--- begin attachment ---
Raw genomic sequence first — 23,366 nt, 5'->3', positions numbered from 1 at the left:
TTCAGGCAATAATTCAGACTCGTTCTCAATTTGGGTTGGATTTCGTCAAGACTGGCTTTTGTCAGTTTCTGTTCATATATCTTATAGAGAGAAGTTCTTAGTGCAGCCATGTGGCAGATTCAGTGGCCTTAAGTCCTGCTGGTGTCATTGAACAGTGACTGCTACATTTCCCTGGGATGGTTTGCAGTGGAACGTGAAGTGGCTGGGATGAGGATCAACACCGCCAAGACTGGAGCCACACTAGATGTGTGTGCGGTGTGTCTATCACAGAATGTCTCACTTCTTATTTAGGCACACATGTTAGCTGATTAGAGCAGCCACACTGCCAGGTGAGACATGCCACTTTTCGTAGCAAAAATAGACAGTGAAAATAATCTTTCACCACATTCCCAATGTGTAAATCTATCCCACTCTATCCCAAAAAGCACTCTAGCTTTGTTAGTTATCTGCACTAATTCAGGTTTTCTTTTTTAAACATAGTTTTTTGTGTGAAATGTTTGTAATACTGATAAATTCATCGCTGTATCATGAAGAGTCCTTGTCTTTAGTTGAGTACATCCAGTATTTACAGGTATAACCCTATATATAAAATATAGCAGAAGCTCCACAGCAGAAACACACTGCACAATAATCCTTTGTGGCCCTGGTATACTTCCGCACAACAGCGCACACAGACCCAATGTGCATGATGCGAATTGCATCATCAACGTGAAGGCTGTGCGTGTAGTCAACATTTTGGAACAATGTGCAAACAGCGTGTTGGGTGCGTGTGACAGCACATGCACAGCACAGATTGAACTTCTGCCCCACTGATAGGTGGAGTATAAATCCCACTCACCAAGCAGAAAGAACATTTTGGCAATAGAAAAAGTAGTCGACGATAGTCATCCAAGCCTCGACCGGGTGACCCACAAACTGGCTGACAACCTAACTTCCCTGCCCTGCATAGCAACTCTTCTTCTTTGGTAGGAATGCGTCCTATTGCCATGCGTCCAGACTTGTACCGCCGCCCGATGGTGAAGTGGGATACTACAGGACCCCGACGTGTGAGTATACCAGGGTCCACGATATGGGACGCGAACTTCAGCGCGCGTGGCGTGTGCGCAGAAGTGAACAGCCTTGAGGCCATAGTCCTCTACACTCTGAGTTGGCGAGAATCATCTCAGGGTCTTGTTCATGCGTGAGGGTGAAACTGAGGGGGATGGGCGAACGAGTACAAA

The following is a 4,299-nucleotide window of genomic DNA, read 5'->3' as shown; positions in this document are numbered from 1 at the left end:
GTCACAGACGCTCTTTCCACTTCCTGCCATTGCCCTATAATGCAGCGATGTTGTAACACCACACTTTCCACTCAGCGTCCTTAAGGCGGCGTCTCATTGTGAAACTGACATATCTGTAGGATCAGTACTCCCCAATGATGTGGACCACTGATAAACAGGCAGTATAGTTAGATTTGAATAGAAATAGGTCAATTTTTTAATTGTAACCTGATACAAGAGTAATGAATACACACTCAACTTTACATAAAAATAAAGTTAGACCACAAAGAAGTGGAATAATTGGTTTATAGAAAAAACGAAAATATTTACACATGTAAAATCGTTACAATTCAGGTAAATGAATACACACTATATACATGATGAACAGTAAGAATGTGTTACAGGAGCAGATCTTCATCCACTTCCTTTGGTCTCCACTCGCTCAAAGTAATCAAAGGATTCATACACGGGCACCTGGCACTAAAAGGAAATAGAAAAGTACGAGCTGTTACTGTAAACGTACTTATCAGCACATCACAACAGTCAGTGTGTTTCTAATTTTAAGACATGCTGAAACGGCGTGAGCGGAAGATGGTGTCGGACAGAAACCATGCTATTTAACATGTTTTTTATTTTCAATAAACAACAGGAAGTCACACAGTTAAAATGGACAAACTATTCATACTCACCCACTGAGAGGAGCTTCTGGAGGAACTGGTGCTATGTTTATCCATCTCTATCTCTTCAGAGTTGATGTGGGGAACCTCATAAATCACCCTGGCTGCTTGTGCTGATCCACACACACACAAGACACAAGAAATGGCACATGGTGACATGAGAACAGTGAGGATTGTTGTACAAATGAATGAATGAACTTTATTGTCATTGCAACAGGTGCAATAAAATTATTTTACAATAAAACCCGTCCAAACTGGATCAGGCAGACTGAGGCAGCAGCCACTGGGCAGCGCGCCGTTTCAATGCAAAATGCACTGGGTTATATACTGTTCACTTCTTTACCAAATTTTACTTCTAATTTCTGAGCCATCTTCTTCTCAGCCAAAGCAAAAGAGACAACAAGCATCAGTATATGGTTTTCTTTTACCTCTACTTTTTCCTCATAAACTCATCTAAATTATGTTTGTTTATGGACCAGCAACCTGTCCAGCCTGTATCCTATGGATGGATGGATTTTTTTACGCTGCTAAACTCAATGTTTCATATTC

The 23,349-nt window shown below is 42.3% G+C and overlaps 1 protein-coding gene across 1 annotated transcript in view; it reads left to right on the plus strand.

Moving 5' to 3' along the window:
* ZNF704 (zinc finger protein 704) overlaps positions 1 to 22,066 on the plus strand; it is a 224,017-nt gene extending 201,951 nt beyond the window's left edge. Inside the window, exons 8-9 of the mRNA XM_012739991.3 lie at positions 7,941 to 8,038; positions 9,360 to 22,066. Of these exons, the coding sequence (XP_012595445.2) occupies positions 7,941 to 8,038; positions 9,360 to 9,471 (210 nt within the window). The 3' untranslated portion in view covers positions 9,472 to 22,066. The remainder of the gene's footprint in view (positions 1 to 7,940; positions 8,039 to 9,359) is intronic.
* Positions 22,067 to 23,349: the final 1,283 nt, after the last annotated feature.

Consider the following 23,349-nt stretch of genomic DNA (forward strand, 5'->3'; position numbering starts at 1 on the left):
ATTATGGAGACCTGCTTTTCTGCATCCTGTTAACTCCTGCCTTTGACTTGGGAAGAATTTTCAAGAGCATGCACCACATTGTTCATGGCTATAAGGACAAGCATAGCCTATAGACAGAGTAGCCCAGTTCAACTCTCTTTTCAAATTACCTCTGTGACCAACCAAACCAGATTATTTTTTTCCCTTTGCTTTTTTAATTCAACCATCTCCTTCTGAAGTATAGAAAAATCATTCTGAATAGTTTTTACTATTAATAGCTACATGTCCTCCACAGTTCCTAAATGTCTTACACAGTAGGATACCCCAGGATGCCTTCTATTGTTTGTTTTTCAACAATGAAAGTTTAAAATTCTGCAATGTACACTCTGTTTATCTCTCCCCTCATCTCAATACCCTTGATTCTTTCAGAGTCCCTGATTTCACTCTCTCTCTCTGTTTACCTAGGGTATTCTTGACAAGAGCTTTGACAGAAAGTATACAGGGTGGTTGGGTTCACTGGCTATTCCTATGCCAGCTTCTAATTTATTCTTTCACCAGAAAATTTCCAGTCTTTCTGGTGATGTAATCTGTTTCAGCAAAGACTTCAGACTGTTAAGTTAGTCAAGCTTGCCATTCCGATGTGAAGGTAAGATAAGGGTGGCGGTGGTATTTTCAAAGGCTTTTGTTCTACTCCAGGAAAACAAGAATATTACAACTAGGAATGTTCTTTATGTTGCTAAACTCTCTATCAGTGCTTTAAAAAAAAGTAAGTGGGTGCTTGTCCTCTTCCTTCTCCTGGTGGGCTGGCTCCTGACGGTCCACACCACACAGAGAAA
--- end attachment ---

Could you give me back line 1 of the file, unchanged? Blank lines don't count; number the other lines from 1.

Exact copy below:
Raw genomic sequence first — 23,366 nt, 5'->3', positions numbered from 1 at the left: